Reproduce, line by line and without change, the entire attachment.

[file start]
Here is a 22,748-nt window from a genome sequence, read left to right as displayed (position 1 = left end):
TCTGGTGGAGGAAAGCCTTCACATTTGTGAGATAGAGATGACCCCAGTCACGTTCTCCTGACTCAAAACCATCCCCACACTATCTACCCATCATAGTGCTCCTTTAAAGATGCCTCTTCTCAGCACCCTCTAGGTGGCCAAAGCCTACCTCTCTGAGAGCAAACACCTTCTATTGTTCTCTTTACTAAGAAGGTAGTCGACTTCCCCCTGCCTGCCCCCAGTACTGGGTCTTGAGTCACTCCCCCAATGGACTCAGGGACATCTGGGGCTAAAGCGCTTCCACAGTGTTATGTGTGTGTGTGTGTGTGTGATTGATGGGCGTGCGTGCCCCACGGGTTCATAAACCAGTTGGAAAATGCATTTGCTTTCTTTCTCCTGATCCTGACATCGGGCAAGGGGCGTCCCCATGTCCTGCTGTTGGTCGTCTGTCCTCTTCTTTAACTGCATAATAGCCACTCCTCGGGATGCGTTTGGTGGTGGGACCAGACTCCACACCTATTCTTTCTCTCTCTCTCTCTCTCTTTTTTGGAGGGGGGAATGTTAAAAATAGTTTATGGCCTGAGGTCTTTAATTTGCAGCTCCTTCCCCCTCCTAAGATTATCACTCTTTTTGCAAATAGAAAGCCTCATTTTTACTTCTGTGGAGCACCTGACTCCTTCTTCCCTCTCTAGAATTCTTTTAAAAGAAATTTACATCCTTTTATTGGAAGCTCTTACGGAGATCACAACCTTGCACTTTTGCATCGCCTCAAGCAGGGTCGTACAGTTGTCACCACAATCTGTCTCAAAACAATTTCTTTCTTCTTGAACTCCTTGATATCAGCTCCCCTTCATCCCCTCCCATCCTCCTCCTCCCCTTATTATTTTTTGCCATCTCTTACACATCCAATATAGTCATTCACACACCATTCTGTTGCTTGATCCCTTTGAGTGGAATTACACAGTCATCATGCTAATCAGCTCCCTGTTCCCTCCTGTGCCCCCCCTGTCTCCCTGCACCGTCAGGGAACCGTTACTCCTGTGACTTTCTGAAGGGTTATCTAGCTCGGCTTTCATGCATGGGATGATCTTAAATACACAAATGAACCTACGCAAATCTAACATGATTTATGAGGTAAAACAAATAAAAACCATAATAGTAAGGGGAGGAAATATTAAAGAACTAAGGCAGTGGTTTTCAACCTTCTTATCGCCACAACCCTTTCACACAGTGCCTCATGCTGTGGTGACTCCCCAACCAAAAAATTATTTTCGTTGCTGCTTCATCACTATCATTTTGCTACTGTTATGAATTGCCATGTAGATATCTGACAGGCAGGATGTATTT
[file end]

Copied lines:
Here is a 22,748-nt window from a genome sequence, read left to right as displayed (position 1 = left end):
TCTGGTGGAGGAAAGCCTTCACATTTGTGAGATAGAGATGACCCCAGTCACGTTCTCCTGACTCAAAACCATCCCCACACTATCTACCCATCATAGTGCTCCTTTAAAGATGCCTCTTCTCAGCACCCTCTAGGTGGCCAAAGCCTACCTCTCTGAGAGCAAACACCTTCTATTGTTCTCTTTACTAAGAAGGTAGTCGACTTCCCCCTGCCTGCCCCCAGTACTGGGTCTTGAGTCACTCCCCCAATGGACTCAGGGACATCTGGGGCTAAAGCGCTTCCACAGTGTTATGTGTGTGTGTGTGTGTGTGATTGATGGGCGTGCGTGCCCCACGGGTTCATAAACCAGTTGGAAAATGCATTTGCTTTCTTTCTCCTGATCCTGACATCGGGCAAGGGGCGTCCCCATGTCCTGCTGTTGGTCGTCTGTCCTCTTCTTTAACTGCATAATAGCCACTCCTCGGGATGCGTTTGGTGGTGGGACCAGACTCCACACCTATTCTTTCTCTCTCTCTCTCTCTCTTTTTTGGAGGGGGGAATGTTAAAAATAGTTTATGGCCTGAGGTCTTTAATTTGCAGCTCCTTCCCCCTCCTAAGATTATCACTCTTTTTGCAAATAGAAAGCCTCATTTTTACTTCTGTGGAGCACCTGACTCCTTCTTCCCTCTCTAGAATTCTTTTAAAAGAAATTTACATCCTTTTATTGGAAGCTCTTACGGAGATCACAACCTTGCACTTTTGCATCGCCTCAAGCAGGGTCGTACAGTTGTCACCACAATCTGTCTCAAAACAATTTCTTTCTTCTTGAACTCCTTGATATCAGCTCCCCTTCATCCCCTCCCATCCTCCTCCTCCCCTTATTATTTTTTGCCATCTCTTACACATCCAATATAGTCATTCACACACCATTCTGTTGCTTGATCCCTTTGAGTGGAATTACACAGTCATCATGCTAATCAGCTCCCTGTTCCCTCCTGTGCCCCCCCTGTCTCCCTGCACCGTCAGGGAACCGTTACTCCTGTGACTTTCTGAAGGGTTATCTAGCTCGGCTTTCATGCATGGGATGATCTTAAATACACAAATGAACCTACGCAAATCTAACATGATTTATGAGGTAAAACAAATAAAAACCATAATAGTAAGGGGAGGAAATATTAAAGAACTAAGGCAGTGGTTTTCAACCTTCTTATCGCCACAACCCTTTCACACAGTGCCTCATGCTGTGGTGACTCCCCAACCAAAAAATTATTTTCGTTGCTGCTTCATCACTATCATTTTGCTACTGTTATGAATTGCCATGTAGATATCTGACAGGCAGGATGTATTT